by Joe Ravenna
Downhill skiing and whitewater kayaking have a great deal in common and it is not surprising to learn that some of the world’s best skiers and kayakers honed their skills between gates.  As a verb, slalom means to move in a winding or zigzag fashion; therefore, a person can slalom without being on the clock or in competition.  Actually, given that definition, we are all engaging in slalom anytime we make our way downstream.  Unless you attach a motor to the back of your boat (and can keep that motor from getting chewed up by the rocks), it is nearly impossibly to move in perfectly straight lines on a whitewater river.  Due to this fact (whether it be convenient or inconvenient), we all move in an arc-ing fashion while kayaking, using the river and it’s features to help us on our way.  The act of moving from one spot on the river to the next is where slalom racers accel to the highest degree.  Efficiency, then, is key.

Olympic swimmers (bear with me, this all relates to the main idea) have one of the most difficult tasks on the planet. As human beings, we are specifically designed for dry land.  We breath air. We walk, upright, on 2 legs. Under clear skies, our eyes allow us to see for miles.  The bottom line is this: water is not the most natural place for a human being to exist.  Therefore, in order for Micheal Phelps to swim 100 meters of butterfly in 49.82 seconds (the current world record), he has to be unbelievably efficient.  Efficiency in swimming, as in whitewater kayaking, depends entirely upon stroke technique.
When taking a stroke, two main concepts come in to play. The first is power: the more power you create in a single stroke, the farther you will move in a shorter amount of time. The second is resistance: the less resistance involved, the more efficient each stroke will be.  These concepts are very simple in theory, but are very difficult to apply.  In kayaking, as in swimming, the difficulty stems from our body’s natural inclination to create power over reducing resistance.  It requires very meticulous training and drilling in order to change this inconvenient truth.  Correct muscle memory must be developed in order to become truly efficient.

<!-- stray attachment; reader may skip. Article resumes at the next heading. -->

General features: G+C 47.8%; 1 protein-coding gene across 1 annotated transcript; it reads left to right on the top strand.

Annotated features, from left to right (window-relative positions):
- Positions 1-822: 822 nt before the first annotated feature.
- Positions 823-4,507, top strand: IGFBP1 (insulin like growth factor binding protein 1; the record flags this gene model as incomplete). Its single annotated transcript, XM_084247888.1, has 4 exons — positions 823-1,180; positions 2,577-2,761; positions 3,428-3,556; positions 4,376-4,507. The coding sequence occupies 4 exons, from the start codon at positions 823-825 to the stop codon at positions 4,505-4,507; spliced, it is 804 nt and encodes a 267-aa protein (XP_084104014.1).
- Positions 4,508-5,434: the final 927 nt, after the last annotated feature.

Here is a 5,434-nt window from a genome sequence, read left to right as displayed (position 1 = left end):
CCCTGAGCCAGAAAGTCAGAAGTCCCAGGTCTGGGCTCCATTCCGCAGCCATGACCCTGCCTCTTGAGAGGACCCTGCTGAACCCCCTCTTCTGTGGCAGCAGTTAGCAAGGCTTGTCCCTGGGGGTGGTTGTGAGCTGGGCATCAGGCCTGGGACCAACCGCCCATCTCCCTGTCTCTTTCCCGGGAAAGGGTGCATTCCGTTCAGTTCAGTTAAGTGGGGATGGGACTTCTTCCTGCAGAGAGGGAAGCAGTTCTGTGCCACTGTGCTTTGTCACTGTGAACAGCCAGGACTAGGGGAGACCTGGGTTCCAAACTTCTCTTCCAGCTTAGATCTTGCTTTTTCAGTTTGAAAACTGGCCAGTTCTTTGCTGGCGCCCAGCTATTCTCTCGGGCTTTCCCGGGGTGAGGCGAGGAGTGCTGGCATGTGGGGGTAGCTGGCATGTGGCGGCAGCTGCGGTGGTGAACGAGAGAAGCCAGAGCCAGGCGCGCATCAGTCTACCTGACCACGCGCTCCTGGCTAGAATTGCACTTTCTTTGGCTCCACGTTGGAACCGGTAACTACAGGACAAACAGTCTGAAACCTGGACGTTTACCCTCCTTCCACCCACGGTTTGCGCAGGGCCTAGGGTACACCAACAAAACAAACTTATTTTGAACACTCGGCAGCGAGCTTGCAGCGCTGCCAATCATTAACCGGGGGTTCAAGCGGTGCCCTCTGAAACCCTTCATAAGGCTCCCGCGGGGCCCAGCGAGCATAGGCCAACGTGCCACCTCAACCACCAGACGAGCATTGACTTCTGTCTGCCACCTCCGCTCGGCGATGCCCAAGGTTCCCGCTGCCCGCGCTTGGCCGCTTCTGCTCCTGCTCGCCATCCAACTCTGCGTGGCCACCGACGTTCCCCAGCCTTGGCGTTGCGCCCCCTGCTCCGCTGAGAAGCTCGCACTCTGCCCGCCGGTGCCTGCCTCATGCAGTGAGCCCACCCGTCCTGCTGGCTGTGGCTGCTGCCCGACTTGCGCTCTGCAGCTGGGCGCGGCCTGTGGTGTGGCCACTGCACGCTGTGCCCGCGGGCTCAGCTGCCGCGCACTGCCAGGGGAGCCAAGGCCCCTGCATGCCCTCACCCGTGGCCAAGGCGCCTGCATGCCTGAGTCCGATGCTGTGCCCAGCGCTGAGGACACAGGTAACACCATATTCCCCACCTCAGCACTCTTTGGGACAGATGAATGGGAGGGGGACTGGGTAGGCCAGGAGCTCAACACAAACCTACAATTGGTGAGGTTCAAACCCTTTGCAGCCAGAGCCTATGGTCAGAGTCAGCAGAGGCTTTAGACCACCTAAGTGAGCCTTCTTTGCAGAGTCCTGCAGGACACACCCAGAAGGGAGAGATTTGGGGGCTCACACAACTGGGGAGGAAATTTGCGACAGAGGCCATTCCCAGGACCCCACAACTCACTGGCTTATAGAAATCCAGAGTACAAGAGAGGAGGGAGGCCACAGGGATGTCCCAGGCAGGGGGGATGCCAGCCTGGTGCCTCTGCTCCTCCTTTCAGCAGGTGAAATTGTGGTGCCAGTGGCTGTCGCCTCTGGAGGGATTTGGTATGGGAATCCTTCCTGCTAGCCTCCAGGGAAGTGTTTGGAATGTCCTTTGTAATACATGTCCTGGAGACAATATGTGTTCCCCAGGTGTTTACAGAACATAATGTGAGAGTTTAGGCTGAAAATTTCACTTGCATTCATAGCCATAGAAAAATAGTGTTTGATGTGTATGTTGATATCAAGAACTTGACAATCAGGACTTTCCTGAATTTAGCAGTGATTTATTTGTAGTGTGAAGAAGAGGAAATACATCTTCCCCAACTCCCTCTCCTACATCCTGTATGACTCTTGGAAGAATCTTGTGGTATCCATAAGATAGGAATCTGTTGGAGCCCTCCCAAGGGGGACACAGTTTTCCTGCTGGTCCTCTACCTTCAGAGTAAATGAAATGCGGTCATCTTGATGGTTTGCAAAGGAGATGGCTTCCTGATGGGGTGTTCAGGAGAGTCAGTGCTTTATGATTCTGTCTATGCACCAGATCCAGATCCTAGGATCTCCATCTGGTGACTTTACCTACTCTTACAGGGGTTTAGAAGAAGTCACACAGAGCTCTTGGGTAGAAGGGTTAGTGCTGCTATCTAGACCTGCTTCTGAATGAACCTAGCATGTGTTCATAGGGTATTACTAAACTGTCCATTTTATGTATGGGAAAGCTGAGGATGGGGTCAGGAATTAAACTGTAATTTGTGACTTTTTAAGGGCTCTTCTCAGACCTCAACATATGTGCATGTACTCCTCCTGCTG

In kayaking, the majority of power stems from our core muscles.  This concept takes time to understand, and years of conscious practice to master.  Why? It appears that kayakers use their arms and shoulders to paddle (the same in swimming as in kayaking).  Compared to your arm/shoulder muscles, your core is MUCH larger.  Due to that fact, much more power can be created from your core, than can be created from your arms and shoulders.  In order to use your core, you must rotate your torso as you take each stroke.  An easy way to practice this motion, whether you’re on the water or reading this on your computer (or iphone…welcome to the 21st century…we are all doomed) try this: (no paddle necessary)

Square up so your torso and shoulders face directly forward.  Lift both hands up so they are just in front of your shoulders, like you are a mime trapped in a box (try not to get carried away with this analogy).  Now, push one hand forward in a straight line, at the same time twist your torso so your hand extends as far as possible.  Repeat using other hand. (This is a forward stroke drill, if you allow your hand to move across your body: you are practicing a turning or corrective stroke)

If you do this correctly, you will feel your core muscles expand and contract with each twist.  This is the basis of correct stroke technique: using your core for power, rather than your arms/shoulders.

Slalom racers are not only powerful, they are extremely efficient.  Watch a slalom boater in a race, or just training in the gates, and you will notice one thing as they take each stroke: virtually no splashing.  This is a very simple concept.  If you are splashing when you take a stroke, it means that your paddle blade is not completely submerged under the water.  What is the point of having a paddle if you are not utilizing it to it’s full potential?  If you plant the entire blade in the water and use proper stroke technique your strokes will be both powerful and efficient.

A wiser man than myself once said “Practice doesn’t make perfect, perfect practice makes perfect.”  Basically, you can practice all you want, whether it be on the lake, or on the race course, but if you aren’t consciously striving for perfect, effective stroke technique, then you are wasting your time.  Whether you’re trying to win Olympic gold, or tackling the Nantahala Falls for the first time, the fundamentals of whitewater kayaking are vital to your success.  Keep these ideas in mind next time you’re on the water.